ConocoPhillips takes slow, steady route in race for oil profits

Thu Apr 20, 2017 1:17am EDT
 
Email This Article |
Share This Article
  • Facebook
  • LinkedIn
  • Twitter
| Print This Article | Single Page
[-] Text [+]

By Gary McWilliams

HOUSTON (Reuters) - ConocoPhillips (COP.N: Quote) has beaten its 2017 asset sales target less than four months into the year, after shedding $30.8 billion worth of energy assets in six years.

But instead of a chorus of cheers on Wall Street, Chief Executive Ryan Lance is facing investor skepticism that the company can deliver growth from remaining oil and gas fields.

ConocoPhillips' most recent sales of Canadian oil-sands properties and U.S. natural gas wells for a combined $16 billion will part with nearly 30 percent of its proved reserves in order to deliver near-term shareholder payouts and pare debt. For a graphic, click tmsnrt.rs/2pKHtZQ

Lance told Reuters the sales to Cenovus Energy (CVE.TO: Quote) and Hilcorp Energy Co will fulfill promises to reduce long-term debt by 42 percent to $15 billion, fund $6 billion in share purchases and help reshape the company for an era of low and volatile energy prices.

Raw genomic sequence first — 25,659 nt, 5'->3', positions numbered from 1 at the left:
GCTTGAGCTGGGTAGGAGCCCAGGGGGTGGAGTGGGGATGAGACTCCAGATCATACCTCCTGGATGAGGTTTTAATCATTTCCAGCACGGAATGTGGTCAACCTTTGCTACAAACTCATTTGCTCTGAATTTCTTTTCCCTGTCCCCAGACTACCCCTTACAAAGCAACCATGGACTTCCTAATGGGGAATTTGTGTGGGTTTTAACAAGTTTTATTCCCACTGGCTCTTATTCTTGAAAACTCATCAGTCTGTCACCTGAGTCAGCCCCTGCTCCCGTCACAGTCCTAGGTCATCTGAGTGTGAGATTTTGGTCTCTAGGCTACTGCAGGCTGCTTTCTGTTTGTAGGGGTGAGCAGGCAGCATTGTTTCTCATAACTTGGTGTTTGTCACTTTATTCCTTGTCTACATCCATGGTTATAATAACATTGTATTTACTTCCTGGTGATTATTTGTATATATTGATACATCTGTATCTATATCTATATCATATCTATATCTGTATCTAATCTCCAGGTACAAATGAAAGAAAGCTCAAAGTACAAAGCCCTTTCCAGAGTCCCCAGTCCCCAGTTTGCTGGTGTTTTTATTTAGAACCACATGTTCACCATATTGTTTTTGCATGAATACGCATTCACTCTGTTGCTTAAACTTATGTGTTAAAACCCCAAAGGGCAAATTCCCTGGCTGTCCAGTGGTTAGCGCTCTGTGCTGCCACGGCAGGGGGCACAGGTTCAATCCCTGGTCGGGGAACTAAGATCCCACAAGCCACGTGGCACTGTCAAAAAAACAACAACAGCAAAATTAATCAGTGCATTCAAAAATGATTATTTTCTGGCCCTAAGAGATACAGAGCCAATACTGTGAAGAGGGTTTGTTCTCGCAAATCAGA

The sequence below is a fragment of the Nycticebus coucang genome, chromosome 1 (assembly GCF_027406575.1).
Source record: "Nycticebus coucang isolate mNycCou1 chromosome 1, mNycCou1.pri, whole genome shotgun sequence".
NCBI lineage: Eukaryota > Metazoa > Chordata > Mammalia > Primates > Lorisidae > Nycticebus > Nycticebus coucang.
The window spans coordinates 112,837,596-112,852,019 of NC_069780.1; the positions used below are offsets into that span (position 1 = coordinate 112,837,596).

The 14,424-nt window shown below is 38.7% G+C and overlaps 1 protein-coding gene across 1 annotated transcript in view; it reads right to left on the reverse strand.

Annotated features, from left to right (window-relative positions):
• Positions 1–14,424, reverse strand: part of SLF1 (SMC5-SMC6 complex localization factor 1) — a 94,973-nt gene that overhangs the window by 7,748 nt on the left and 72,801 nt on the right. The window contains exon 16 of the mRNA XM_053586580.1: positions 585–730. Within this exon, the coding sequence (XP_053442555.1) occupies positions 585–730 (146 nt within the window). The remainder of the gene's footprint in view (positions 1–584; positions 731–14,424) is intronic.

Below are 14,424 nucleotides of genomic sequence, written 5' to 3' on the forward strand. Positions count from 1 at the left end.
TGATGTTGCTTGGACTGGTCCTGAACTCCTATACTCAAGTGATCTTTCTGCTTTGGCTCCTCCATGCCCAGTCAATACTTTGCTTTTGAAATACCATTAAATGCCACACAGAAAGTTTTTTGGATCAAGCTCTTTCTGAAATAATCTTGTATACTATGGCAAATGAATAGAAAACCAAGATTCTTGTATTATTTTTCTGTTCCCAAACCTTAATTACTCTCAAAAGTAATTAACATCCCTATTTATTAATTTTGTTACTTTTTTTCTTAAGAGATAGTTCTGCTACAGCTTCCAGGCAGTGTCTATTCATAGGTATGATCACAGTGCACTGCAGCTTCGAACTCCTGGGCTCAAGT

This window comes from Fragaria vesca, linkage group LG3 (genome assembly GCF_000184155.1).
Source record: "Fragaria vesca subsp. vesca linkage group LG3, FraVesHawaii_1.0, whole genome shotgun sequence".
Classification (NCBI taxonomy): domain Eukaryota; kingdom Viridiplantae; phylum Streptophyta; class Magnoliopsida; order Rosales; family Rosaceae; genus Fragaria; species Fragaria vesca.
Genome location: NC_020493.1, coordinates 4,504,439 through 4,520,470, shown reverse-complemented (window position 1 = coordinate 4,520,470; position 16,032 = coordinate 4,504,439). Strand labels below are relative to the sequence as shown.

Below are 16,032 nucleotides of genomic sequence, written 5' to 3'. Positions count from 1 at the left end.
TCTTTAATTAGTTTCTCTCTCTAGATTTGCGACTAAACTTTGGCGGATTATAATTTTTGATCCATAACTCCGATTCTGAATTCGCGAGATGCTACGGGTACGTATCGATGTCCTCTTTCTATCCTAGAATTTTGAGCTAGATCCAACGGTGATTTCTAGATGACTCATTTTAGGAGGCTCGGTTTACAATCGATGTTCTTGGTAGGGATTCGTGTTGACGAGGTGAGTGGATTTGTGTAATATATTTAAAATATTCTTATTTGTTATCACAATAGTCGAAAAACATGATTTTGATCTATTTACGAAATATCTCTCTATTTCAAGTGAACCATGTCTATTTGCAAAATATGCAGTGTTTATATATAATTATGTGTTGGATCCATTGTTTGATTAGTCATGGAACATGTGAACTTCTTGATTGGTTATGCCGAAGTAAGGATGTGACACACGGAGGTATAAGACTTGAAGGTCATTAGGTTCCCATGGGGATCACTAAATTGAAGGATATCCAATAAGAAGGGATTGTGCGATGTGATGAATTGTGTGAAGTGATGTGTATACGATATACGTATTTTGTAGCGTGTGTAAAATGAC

Drilling in two shale regions should help restore falling U.S. output by the fourth quarter.

"I don't worry about production and reserves in the company," he told Reuters in an interview, citing oil and gas fields that could be upgraded to proved reserves over time.

ConocoPhillips can achieve flat to 2 percent annual production growth on its properties, after adjustments for sales, and deliver shareholder payouts, he said.

But interviews with portfolio managers, former employees and industry analysts point to the frequent sales as a short-term fix. They worry ConocoPhillips' plan for modest production growth, flat capital spending and steady shareholder payouts pales in comparison to rivals that have retooled themselves to deliver sharply higher growth rates.   Continued...

 
FILE PHOTO: ConocoPhillips CEO Ryan Lance attends Gastech, the world's biggest expo for the gas industry, in Chiba, Japan on April 4, 2017.    REUTERS/Toru Hanai/File Photo